• Abstract: Although the sub-title of the book indicates that the authors are not going to deal with all the legal issues arising in the context of a 'privatization' of warfare, the book, and not only the first chapter by Eugenio Cusumano on the policy prospects of regulating private military and security companies (PMSCs), throws its net wider than the title suggests. And rightly so. The privatization of warfare is a consequence and an element of the post-Cold War triumph of capitalism, and especially its neo-liberal advocates' tendency to privatize and deregulate all and everything. It is not by chance that PMSCs have mushroomed in the heartland of neoliberalism – the USA – faithfully followed by its Anglo-Saxon brethren on this side of the Atlantic. As the book specifies, in 2009 there were approximately 119,706 Department of Defense contractors in Iraq, compared with about 134,571 uniformed personnel. The authors accept the privatization of various functions of the state, including its 'monopoly of violence', to be almost inevitable. Nevertheless, they call for stronger and tighter regulation of the status and functions of PMSCs and control over their activities. They also show that though often new norms may be needed, in many cases existing laws, and their stricter and sometimes more creative application, may serve the purpose. The book concludes that 'many private military and security companies are operating in a “gray zone”, which is not defined at all, or at the very least not clearly defined, by international legal norms'.
  • Topic: Human Rights, War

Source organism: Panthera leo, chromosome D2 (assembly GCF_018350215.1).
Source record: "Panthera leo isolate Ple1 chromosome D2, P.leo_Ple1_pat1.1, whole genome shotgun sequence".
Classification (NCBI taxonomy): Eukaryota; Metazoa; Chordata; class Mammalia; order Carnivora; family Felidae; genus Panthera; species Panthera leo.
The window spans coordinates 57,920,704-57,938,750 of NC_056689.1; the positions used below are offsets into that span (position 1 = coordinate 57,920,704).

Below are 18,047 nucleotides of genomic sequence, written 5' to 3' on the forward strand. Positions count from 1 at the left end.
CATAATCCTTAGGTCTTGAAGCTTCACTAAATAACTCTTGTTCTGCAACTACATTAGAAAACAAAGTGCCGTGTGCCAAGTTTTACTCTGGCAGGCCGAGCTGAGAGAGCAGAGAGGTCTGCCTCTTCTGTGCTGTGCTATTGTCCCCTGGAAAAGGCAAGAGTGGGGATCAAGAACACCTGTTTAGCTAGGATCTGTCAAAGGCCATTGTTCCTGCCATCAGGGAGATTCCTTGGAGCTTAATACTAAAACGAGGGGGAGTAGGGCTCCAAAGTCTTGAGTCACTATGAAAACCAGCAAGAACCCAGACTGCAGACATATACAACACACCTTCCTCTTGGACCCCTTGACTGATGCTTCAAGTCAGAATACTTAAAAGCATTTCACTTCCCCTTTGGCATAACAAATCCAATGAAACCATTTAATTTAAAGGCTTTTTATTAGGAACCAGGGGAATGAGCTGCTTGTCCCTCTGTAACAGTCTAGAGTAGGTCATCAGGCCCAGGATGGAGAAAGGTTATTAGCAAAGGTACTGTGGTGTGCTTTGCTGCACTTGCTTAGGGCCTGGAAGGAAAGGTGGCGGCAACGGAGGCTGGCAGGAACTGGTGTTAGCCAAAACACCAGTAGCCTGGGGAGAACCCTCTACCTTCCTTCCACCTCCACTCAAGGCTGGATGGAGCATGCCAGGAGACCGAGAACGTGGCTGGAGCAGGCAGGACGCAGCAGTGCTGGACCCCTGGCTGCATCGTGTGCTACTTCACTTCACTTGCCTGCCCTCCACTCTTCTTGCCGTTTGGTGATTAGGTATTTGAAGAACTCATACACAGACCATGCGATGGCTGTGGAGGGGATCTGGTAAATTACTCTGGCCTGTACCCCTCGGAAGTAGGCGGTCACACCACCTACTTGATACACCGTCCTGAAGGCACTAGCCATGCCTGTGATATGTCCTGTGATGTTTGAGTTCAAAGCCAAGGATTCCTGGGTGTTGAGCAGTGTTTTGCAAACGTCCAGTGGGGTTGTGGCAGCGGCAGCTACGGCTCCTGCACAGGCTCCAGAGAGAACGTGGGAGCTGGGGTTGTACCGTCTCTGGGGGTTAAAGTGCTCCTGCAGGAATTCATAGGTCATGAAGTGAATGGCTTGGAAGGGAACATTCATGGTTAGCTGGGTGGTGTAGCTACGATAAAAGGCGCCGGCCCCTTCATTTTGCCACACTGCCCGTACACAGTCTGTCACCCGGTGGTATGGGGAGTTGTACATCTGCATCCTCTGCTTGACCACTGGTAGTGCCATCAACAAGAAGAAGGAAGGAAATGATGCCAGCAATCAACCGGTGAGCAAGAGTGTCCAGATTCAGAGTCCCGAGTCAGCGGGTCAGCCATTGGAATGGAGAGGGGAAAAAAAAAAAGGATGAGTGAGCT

• Political Geography: United States, Iraq
  • Author: Alexander Fomenko
  • Publication Date: 11-2013
  • Content Type: Journal Article
  • Journal: International Affairs: A Russian Journal of World Politics, Diplomacy and International Relations
  • Institution: East View Information Services
  • Abstract: INTHELATTERHALF of the 1940s, due to Japan's defeat in World War the political landscape in the Far East significantly changed the balance of forces seeking political domination in this part of the world. Leaders of all democratic victor nations, simultaneously but for different reasons, shifted their support from Chiang Kai-shek and his government of “reactionary” Nationalists to “progressive” Chinese Communists.
  • Topic: Government, War
  • Political Geography: Japan, China, Korea
  • Author: Perparim Gutaj
  • Publication Date: 11-2013
  • Content Type: Journal Article
  • Journal: Insight Turkey
  • Institution: SETA Foundation for Political, Economic and Social Research
  • Abstract: PAUL MOJZES is a well-informed and eminent historian of religion with a profound interest in the study of ethno-religion as the rationale for genocide. In this book, Mojzes is set to examine the Balkan genocides and ethnic cleansing during the troublesome twentieth century. He offers his readers an excellent, comprehensive and systematic, narrative of the horrific events that dominated the first and last decades of the previous century. Balkan Genocides develops the argument of how Balkan nations frequently were immersed in genocides and ethnic cleansing, mainly due to the power shifts in the region and the concept of 'cycle of revenge.' The book covers the Balkan Wars (1912-1913), World War I, the Greek-Turkish Wars, World War II, the post- World War II ethnic cleansing and genocides, and the Yugoslav Wars of disintegration during the 1990s.
  • Topic: Genocide, War
  • Political Geography: Turkey
  • Author: Christian Caryl